Saturday 18 May
Kasner’s dwarf burrowing skink (Scelotes kasneri)
Kasner’s dwarf burrowing skink fact file
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Kasner’s dwarf burrowing skink description
While this peculiar reptile may look like a snake, it is actually a lizard. It lacks forelimbs but it does have tiny hindlimbs each bearing two claws (2). The body is covered with small, smooth scales and has a straw-coloured stripe along the back. Bordering this stripe are three rows of scales which bear dark purple-brown spots, creating the impression of three dark stripes on either side. The belly is yellowish-white to greyish-white and the underside of the tail is patterned with dark spots. The flattened head of Kasner’s dwarf burrowing skink has well-developed eyes with opaque lower eyelids and very small ear openings (2).
- Snout-vent length: 80 – 105 mm (2)
Kasner’s dwarf burrowing skink biology
Little is known about the biology of Kasner’s dwarf burrowing skink, which is rarely encountered due to its underground lifestyle (4). Other Scelotes species are viviparous and give birth to between one and four young (2), and the majority of skinks feed on arthropods and insects (5).Top
Kasner’s dwarf burrowing skink range
Occurs along the coast of the Western Cape Province, South Africa, from Lambert’s Bay to Vredenburg (2).Top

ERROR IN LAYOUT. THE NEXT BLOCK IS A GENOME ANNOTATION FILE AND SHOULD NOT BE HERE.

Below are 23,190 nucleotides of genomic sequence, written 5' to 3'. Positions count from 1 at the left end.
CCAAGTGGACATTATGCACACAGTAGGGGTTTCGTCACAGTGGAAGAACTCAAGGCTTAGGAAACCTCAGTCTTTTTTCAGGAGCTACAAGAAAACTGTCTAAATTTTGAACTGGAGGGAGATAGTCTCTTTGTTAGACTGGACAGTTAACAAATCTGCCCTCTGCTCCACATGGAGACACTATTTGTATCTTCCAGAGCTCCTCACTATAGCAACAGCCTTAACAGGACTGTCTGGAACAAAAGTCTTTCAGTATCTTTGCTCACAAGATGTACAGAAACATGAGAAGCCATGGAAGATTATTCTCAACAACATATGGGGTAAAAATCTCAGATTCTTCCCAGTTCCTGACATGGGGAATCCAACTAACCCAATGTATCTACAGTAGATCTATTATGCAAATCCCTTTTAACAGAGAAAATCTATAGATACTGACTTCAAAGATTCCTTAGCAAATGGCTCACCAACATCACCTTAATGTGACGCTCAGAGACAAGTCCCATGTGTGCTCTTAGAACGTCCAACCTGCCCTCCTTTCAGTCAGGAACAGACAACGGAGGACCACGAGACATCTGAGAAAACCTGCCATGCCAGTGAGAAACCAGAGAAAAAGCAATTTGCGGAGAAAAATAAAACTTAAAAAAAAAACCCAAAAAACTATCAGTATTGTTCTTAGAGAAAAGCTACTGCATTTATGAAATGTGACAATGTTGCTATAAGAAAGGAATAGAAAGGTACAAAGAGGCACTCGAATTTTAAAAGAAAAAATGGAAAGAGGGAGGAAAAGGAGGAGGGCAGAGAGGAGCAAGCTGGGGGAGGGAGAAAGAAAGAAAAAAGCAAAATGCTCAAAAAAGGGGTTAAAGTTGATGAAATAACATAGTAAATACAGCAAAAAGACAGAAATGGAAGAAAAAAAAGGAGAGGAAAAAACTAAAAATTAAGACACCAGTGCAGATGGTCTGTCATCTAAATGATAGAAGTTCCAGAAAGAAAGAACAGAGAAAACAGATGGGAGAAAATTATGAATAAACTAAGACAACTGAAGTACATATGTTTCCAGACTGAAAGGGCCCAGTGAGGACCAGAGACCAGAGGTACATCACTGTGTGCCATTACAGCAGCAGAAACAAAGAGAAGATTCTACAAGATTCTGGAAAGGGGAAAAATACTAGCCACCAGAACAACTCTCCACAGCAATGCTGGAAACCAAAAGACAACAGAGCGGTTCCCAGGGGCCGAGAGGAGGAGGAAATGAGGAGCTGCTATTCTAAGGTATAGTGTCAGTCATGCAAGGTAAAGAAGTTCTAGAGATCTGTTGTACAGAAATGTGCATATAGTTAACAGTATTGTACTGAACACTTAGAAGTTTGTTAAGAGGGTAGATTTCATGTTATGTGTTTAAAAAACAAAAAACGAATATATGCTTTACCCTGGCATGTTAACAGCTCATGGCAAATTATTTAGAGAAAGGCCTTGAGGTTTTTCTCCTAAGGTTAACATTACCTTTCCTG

Kasner’s dwarf burrowing skink habitatTop
Kasner’s dwarf burrowing skink status
Classified as Vulnerable (VU) on the IUCN Red List 2007 (1).Top
Kasner’s dwarf burrowing skink threats
Kasner’s dwarf burrowing skink is considered threatened due to the destruction and degradation of its coastal habitat (6). This is the result of coastal development, primarily for holiday housing, water extraction and agriculture (4).Top
Kasner’s dwarf burrowing skink conservation
As yet, there are no conservation measures known to be in place for Kasner’s dwarf burrowing skink.Top
Find out more
For further information on conservation in the Western Cape, South Africa see:
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- A very diverse phylum (a major grouping of animals) that includes crustaceans, insects and arachnids. All arthropods have paired jointed limbs and a hard external skeleton (exoskeleton).
- Giving birth to live offspring that develop inside the mother’s body.
- IUCN Red List (April, 2007)
- Branch, B. (1998) Field Guide to Snakes and other Reptiles of Southern Africa. Ralph Curtis Books Publishing, Florida.
- CapeNature (May, 2008)
- Turner, A.A., de Villiers, A.L. and Baard, E.H.W. (2007) Western Cape Province State of Biodiversity 2007: Reptiles. CapeNature Scientific Services, South Africa.
- Halliday, T. (2002) The New Encyclopedia of Reptiles and Amphibians. Oxford University Press, Oxford.
- Baard, E.H.W. and de Villiers, A.L. (2000) State of Biodiversity: Western Cape Province, South Africa: Amphibians and Reptiles. Western Cape Nature Conservation Board, Stellenbosch.
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